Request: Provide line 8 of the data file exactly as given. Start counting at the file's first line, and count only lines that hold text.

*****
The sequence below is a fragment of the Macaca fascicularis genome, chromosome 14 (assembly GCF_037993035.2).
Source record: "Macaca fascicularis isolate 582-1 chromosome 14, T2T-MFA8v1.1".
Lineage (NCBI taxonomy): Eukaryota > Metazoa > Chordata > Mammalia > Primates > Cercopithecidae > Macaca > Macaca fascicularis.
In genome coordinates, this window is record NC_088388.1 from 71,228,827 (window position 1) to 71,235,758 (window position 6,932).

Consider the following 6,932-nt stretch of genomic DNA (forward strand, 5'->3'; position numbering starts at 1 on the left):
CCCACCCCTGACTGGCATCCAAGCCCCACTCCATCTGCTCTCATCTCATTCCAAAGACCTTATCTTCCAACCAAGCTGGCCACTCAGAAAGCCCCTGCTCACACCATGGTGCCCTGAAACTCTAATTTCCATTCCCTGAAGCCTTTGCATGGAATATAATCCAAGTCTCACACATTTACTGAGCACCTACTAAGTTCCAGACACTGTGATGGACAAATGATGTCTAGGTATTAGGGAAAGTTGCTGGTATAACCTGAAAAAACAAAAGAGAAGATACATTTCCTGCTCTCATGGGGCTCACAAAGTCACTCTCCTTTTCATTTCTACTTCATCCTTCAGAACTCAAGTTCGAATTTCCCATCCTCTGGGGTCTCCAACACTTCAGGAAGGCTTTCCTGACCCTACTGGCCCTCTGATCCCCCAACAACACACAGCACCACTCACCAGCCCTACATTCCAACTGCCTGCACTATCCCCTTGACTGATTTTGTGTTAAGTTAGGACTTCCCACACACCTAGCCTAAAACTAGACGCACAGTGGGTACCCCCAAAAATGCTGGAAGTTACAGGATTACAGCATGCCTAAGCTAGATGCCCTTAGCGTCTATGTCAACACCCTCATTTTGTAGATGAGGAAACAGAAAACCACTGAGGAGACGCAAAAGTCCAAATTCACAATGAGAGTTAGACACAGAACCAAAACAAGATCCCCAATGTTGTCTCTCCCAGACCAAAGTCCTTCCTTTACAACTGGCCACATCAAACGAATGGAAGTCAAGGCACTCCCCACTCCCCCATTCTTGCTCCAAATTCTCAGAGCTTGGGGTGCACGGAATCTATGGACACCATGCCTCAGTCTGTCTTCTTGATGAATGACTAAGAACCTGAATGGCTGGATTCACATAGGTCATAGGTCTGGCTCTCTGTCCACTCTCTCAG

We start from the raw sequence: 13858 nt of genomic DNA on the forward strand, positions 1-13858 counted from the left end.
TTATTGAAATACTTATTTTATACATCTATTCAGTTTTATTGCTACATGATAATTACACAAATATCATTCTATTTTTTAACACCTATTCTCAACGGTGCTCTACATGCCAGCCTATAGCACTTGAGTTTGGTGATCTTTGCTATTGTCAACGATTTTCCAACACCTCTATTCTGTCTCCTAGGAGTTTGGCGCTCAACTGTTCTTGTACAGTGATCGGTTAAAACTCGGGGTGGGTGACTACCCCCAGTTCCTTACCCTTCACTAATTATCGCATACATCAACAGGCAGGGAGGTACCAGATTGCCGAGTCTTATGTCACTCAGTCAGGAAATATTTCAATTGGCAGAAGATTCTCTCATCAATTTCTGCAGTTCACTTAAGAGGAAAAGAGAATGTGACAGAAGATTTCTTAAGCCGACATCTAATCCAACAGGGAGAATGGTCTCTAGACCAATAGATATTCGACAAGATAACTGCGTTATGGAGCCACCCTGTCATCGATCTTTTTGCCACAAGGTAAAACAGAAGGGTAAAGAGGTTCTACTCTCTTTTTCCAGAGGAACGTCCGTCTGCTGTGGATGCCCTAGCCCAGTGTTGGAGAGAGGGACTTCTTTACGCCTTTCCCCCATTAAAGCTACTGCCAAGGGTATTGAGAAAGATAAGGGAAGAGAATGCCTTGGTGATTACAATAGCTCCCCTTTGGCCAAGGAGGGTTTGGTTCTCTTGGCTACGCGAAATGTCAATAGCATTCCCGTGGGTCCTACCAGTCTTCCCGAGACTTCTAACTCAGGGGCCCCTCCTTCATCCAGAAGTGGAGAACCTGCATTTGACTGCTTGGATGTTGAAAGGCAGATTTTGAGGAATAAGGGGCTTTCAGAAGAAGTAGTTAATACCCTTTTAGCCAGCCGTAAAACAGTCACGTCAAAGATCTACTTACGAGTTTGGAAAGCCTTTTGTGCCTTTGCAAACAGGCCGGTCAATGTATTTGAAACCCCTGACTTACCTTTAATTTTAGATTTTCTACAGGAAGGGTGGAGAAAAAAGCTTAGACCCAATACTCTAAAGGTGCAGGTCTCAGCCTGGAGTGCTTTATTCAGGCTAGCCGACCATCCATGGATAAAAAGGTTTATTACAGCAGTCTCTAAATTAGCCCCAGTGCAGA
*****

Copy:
TTATTGAAATACTTATTTTATACATCTATTCAGTTTTATTGCTACATGATAATTACACAAATATCATTCTATTTTTTAACACCTATTCTCAACGGTGCTCTACATGCCAGCCTATAGCACTTGAGTTTGGTGATCTTTGCTATTGTCAACGATTTTCCAACACCTCTATTCTGTCTCCTAGGAGTTTGGCGCTCAACTGTTCTTGTACAGTGATCGGTTAAAACTCGGGGTGGGTGACTACCCCCAGTTCCTTACCCTTCACTAATTATCGCATACATCAACAGGCAGGGAGGTACCAGATTGCCGAGTCTTATGTCACTCAGTCAGGAAATATTTCAATTGGCAGAAGATTCTCTCATCAATTTCTGCAGTTCACTTAAGAGGAAAAGAGAATGTGACAGAAGATTTCTTAAGCCGACATCTAATCCAACAGGGAGAATGGTCTCTAGACCAATAGATATTCGACAAGATAACTGCGTTATGGAGCCACCCTGTCATCGATCTTTTTGCCACAAGGTAAAACAGAAGGGTAAAGAGGTTCTACTCTCTTTTTCCAGAGGAACGTCCGTCTGCTGTGGATGCCCTAGCCCAGTGTTGGAGAGAGGGACTTCTTTACGCCTTTCCCCCATTAAAGCTACTGCCAAGGGTATTGAGAAAGATAAGGGAAGAGAATGCCTTGGTGATTACAATAGCTCCCCTTTGGCCAAGGAGGGTTTGGTTCTCTTGGCTACGCGAAATGTCAATAGCATTCCCGTGGGTCCTACCAGTCTTCCCGAGACTTCTAACTCAGGGGCCCCTCCTTCATCCAGAAGTGGAGAACCTGCATTTGACTGCTTGGATGTTGAAAGGCAGATTTTGAGGAATAAGGGGCTTTCAGAAGAAGTAGTTAATACCCTTTTAGCCAGCCGTAAAACAGTCACGTCAAAGATCTACTTACGAGTTTGGAAAGCCTTTTGTGCCTTTGCAAACAGGCCGGTCAATGTATTTGAAACCCCTGACTTACCTTTAATTTTAGATTTTCTACAGGAAGGGTGGAGAAAAAAGCTTAGACCCAATACTCTAAAGGTGCAGGTCTCAGCCTGGAGTGCTTTATTCAGGCTAGCCGACCATCCATGGATAAAAAGGTTTATTACAGCAGTCTCTAAATTAGCCCCAGTGCAGA